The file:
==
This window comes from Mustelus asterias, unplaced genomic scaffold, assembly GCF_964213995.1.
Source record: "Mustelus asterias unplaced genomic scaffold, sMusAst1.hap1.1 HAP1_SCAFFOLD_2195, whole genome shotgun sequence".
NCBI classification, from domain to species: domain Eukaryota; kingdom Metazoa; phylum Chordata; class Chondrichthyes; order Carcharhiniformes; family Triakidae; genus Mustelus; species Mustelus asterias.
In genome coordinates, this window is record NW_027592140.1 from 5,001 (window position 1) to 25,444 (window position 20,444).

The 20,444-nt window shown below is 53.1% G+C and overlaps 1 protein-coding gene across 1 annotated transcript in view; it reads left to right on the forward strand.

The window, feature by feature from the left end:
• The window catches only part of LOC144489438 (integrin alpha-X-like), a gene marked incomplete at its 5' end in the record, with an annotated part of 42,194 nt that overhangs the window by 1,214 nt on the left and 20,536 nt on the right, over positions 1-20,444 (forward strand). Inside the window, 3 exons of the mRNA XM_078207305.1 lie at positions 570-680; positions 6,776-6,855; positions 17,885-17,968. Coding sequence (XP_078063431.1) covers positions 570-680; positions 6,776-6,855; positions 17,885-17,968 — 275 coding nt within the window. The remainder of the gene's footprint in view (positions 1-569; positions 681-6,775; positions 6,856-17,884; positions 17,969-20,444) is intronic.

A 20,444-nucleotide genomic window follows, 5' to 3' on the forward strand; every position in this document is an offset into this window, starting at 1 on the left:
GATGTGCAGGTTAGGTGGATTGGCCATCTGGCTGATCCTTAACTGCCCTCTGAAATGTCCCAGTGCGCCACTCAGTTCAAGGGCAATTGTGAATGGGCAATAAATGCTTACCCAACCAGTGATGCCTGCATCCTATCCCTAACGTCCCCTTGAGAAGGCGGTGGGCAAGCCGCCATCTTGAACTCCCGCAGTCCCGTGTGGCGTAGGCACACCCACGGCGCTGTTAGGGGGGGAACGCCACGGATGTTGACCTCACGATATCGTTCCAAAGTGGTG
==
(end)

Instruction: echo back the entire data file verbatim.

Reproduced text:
This window comes from Mustelus asterias, unplaced genomic scaffold, assembly GCF_964213995.1.
Source record: "Mustelus asterias unplaced genomic scaffold, sMusAst1.hap1.1 HAP1_SCAFFOLD_2195, whole genome shotgun sequence".
NCBI classification, from domain to species: domain Eukaryota; kingdom Metazoa; phylum Chordata; class Chondrichthyes; order Carcharhiniformes; family Triakidae; genus Mustelus; species Mustelus asterias.
In genome coordinates, this window is record NW_027592140.1 from 5,001 (window position 1) to 25,444 (window position 20,444).

The 20,444-nt window shown below is 53.1% G+C and overlaps 1 protein-coding gene across 1 annotated transcript in view; it reads left to right on the forward strand.

The window, feature by feature from the left end:
• The window catches only part of LOC144489438 (integrin alpha-X-like), a gene marked incomplete at its 5' end in the record, with an annotated part of 42,194 nt that overhangs the window by 1,214 nt on the left and 20,536 nt on the right, over positions 1-20,444 (forward strand). Inside the window, 3 exons of the mRNA XM_078207305.1 lie at positions 570-680; positions 6,776-6,855; positions 17,885-17,968. Coding sequence (XP_078063431.1) covers positions 570-680; positions 6,776-6,855; positions 17,885-17,968 — 275 coding nt within the window. The remainder of the gene's footprint in view (positions 1-569; positions 681-6,775; positions 6,856-17,884; positions 17,969-20,444) is intronic.

A 20,444-nucleotide genomic window follows, 5' to 3' on the forward strand; every position in this document is an offset into this window, starting at 1 on the left:
GATGTGCAGGTTAGGTGGATTGGCCATCTGGCTGATCCTTAACTGCCCTCTGAAATGTCCCAGTGCGCCACTCAGTTCAAGGGCAATTGTGAATGGGCAATAAATGCTTACCCAACCAGTGATGCCTGCATCCTATCCCTAACGTCCCCTTGAGAAGGCGGTGGGCAAGCCGCCATCTTGAACTCCCGCAGTCCCGTGTGGCGTAGGCACACCCACGGCGCTGTTAGGGGGGGAACGCCACGGATGTTGACCTCACGATATCGTTCCAAAGTGGTG